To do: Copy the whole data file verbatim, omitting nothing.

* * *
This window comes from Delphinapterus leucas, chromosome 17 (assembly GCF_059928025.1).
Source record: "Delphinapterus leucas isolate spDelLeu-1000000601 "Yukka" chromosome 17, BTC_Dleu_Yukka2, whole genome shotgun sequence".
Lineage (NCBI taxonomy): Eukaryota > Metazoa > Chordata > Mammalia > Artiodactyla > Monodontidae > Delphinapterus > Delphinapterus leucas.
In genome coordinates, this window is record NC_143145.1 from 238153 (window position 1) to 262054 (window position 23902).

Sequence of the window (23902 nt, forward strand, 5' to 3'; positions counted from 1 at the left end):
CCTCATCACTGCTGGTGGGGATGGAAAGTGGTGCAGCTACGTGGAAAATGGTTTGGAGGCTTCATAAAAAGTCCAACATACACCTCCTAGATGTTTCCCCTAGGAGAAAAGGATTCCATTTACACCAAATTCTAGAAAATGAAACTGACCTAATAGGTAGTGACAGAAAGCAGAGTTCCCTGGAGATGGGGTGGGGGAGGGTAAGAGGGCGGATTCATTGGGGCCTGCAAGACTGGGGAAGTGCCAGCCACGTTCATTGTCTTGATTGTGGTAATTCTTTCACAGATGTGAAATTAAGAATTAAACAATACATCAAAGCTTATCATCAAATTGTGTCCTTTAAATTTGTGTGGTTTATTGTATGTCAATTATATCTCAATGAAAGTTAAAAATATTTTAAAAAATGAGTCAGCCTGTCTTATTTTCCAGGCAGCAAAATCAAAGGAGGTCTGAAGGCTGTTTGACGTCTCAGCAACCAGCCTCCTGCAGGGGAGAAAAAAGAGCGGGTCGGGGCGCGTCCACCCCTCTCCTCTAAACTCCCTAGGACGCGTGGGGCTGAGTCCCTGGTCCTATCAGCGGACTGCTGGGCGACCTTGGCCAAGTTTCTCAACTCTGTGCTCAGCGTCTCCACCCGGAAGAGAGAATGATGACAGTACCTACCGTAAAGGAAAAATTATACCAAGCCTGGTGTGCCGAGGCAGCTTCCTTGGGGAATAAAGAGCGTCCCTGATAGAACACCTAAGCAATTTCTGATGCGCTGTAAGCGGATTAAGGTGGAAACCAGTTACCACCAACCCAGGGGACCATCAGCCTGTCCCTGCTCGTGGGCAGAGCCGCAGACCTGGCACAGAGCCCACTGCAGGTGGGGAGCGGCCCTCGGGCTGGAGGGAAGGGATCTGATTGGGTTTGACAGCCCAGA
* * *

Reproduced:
This window comes from Delphinapterus leucas, chromosome 17 (assembly GCF_059928025.1).
Source record: "Delphinapterus leucas isolate spDelLeu-1000000601 "Yukka" chromosome 17, BTC_Dleu_Yukka2, whole genome shotgun sequence".
Lineage (NCBI taxonomy): Eukaryota > Metazoa > Chordata > Mammalia > Artiodactyla > Monodontidae > Delphinapterus > Delphinapterus leucas.
In genome coordinates, this window is record NC_143145.1 from 238153 (window position 1) to 262054 (window position 23902).

Sequence of the window (23902 nt, forward strand, 5' to 3'; positions counted from 1 at the left end):
CCTCATCACTGCTGGTGGGGATGGAAAGTGGTGCAGCTACGTGGAAAATGGTTTGGAGGCTTCATAAAAAGTCCAACATACACCTCCTAGATGTTTCCCCTAGGAGAAAAGGATTCCATTTACACCAAATTCTAGAAAATGAAACTGACCTAATAGGTAGTGACAGAAAGCAGAGTTCCCTGGAGATGGGGTGGGGGAGGGTAAGAGGGCGGATTCATTGGGGCCTGCAAGACTGGGGAAGTGCCAGCCACGTTCATTGTCTTGATTGTGGTAATTCTTTCACAGATGTGAAATTAAGAATTAAACAATACATCAAAGCTTATCATCAAATTGTGTCCTTTAAATTTGTGTGGTTTATTGTATGTCAATTATATCTCAATGAAAGTTAAAAATATTTTAAAAAATGAGTCAGCCTGTCTTATTTTCCAGGCAGCAAAATCAAAGGAGGTCTGAAGGCTGTTTGACGTCTCAGCAACCAGCCTCCTGCAGGGGAGAAAAAAGAGCGGGTCGGGGCGCGTCCACCCCTCTCCTCTAAACTCCCTAGGACGCGTGGGGCTGAGTCCCTGGTCCTATCAGCGGACTGCTGGGCGACCTTGGCCAAGTTTCTCAACTCTGTGCTCAGCGTCTCCACCCGGAAGAGAGAATGATGACAGTACCTACCGTAAAGGAAAAATTATACCAAGCCTGGTGTGCCGAGGCAGCTTCCTTGGGGAATAAAGAGCGTCCCTGATAGAACACCTAAGCAATTTCTGATGCGCTGTAAGCGGATTAAGGTGGAAACCAGTTACCACCAACCCAGGGGACCATCAGCCTGTCCCTGCTCGTGGGCAGAGCCGCAGACCTGGCACAGAGCCCACTGCAGGTGGGGAGCGGCCCTCGGGCTGGAGGGAAGGGATCTGATTGGGTTTGACAGCCCAGA